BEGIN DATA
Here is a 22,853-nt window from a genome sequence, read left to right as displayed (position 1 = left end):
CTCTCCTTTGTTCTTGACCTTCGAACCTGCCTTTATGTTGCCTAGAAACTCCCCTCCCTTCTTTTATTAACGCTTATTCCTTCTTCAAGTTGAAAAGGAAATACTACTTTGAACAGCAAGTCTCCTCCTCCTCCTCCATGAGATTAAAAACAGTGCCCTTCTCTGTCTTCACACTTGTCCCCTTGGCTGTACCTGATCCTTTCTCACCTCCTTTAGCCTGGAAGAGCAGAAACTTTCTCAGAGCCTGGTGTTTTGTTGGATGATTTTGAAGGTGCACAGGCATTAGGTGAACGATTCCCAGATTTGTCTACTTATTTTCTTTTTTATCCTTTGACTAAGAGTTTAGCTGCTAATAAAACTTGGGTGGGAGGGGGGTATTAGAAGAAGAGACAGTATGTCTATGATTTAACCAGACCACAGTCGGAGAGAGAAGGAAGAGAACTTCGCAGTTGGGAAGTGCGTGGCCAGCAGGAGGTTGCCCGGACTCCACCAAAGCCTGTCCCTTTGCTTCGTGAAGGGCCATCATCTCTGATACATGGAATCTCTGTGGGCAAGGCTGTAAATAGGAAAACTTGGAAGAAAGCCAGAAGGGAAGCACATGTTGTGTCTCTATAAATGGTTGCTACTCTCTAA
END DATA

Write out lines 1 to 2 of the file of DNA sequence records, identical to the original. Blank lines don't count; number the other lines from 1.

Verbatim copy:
Here is a 22,853-nt window from a genome sequence, read left to right as displayed (position 1 = left end):
CTCTCCTTTGTTCTTGACCTTCGAACCTGCCTTTATGTTGCCTAGAAACTCCCCTCCCTTCTTTTATTAACGCTTATTCCTTCTTCAAGTTGAAAAGGAAATACTACTTTGAACAGCAAGTCTCCTCCTCCTCCTCCATGAGATTAAAAACAGTGCCCTTCTCTGTCTTCACACTTGTCCCCTTGGCTGTACCTGATCCTTTCTCACCTCCTTTAGCCTGGAAGAGCAGAAACTTTCTCAGAGCCTGGTGTTTTGTTGGATGATTTTGAAGGTGCACAGGCATTAGGTGAACGATTCCCAGATTTGTCTACTTATTTTCTTTTTTATCCTTTGACTAAGAGTTTAGCTGCTAATAAAACTTGGGTGGGAGGGGGGTATTAGAAGAAGAGACAGTATGTCTATGATTTAACCAGACCACAGTCGGAGAGAGAAGGAAGAGAACTTCGCAGTTGGGAAGTGCGTGGCCAGCAGGAGGTTGCCCGGACTCCACCAAAGCCTGTCCCTTTGCTTCGTGAAGGGCCATCATCTCTGATACATGGAATCTCTGTGGGCAAGGCTGTAAATAGGAAAACTTGGAAGAAAGCCAGAAGGGAAGCACATGTTGTGTCTCTATAAATGGTTGCTACTCTCTAA